15 (Long) Minutes With ‘The Last Supper’

By Michael Kimmelman
Published: July 13, 2011

MILAN — The setting can seem a lot like quarantine. The entrance, through several holding pens and sets of automatic doors, leads to an enormous, vaulted, semiprivate room, the patient stretched out to the right. A bedside crowd coos appropriately.

Occasionally I have joined that crowd, before Leonardo da Vinci’s “Last Supper,” in the former whitewashed refectory of Santa Maria delle Grazie, checking in on a beloved, hospice-bound but faded relative, expecting to make the most of the allotted 15 minutes tourists are permitted. Jesus delivers his message of betrayal, as always, and the shock wave disperses his apostles above the broad white tablecloth like bowling pins. It was a rainy, cold morning the last time I stopped in to see the picture, whose fuzziness and fragility don’t altogether obscure the flashes of coral, blue and pink. I started daydreaming about waves on a Caribbean beach.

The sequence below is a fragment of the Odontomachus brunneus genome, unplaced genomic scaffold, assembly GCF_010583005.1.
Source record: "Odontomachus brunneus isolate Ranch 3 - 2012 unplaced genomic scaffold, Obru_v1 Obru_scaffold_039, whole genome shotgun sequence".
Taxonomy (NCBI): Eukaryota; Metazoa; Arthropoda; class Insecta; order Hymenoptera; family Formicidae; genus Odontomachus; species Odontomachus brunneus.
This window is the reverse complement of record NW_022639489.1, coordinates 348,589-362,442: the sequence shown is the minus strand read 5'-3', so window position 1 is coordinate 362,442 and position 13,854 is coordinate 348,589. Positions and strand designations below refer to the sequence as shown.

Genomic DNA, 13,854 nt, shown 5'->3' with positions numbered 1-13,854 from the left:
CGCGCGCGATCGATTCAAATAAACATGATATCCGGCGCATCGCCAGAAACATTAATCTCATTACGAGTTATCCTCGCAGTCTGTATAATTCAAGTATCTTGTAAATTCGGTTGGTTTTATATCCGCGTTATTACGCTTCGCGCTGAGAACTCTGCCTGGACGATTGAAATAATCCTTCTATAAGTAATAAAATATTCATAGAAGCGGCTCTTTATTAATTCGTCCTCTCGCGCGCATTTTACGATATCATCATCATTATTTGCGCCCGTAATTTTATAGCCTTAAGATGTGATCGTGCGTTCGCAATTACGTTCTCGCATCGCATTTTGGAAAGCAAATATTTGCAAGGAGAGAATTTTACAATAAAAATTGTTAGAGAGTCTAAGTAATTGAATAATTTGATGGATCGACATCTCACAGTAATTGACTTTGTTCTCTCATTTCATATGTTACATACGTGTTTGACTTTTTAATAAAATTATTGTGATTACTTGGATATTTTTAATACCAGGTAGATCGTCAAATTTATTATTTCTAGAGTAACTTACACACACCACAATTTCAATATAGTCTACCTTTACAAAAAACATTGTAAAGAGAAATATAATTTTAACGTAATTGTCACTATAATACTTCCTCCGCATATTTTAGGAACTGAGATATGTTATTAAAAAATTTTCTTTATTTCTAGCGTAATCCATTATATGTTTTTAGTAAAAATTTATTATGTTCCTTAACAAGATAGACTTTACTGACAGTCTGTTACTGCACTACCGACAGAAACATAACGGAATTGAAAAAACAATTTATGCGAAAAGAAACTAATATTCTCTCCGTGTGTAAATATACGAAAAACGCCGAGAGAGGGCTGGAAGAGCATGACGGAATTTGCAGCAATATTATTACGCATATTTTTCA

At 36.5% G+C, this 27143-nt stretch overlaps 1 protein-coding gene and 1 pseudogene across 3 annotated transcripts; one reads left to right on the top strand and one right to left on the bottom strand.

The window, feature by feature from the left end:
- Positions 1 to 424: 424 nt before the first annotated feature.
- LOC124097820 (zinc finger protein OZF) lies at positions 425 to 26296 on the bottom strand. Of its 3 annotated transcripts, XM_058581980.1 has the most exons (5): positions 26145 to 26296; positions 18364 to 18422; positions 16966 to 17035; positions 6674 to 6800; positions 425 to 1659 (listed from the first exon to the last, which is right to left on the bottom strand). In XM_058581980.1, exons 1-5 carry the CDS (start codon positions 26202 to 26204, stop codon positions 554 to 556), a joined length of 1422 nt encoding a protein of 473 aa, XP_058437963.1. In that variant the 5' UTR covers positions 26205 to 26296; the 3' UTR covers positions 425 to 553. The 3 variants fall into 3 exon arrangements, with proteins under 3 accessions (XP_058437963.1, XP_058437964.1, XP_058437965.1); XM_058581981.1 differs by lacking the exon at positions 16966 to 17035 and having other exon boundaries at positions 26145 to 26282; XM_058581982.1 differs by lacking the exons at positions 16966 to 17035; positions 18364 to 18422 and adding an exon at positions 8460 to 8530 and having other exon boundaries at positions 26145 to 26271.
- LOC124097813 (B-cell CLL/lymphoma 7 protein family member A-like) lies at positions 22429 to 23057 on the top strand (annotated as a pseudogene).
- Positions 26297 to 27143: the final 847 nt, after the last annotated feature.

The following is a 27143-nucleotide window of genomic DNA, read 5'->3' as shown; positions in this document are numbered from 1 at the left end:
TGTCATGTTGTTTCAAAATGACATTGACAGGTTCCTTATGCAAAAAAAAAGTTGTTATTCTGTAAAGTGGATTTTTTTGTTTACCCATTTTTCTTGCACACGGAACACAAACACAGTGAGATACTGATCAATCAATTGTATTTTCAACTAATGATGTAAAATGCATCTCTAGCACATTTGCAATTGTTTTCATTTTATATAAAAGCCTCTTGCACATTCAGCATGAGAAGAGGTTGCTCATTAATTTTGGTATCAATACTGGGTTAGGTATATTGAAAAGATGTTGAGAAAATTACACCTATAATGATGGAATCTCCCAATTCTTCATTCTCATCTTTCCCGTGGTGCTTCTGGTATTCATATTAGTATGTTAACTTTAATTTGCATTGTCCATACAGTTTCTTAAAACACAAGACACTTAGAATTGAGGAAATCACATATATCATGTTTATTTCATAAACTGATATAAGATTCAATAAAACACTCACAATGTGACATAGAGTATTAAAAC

I scribbled notes about economy of form and the faraway landscape, but the image kept slipping out of focus, up there high on the wall, in the glare of spotlights, with a buzz of people around and the clock ticking.

The New York Times

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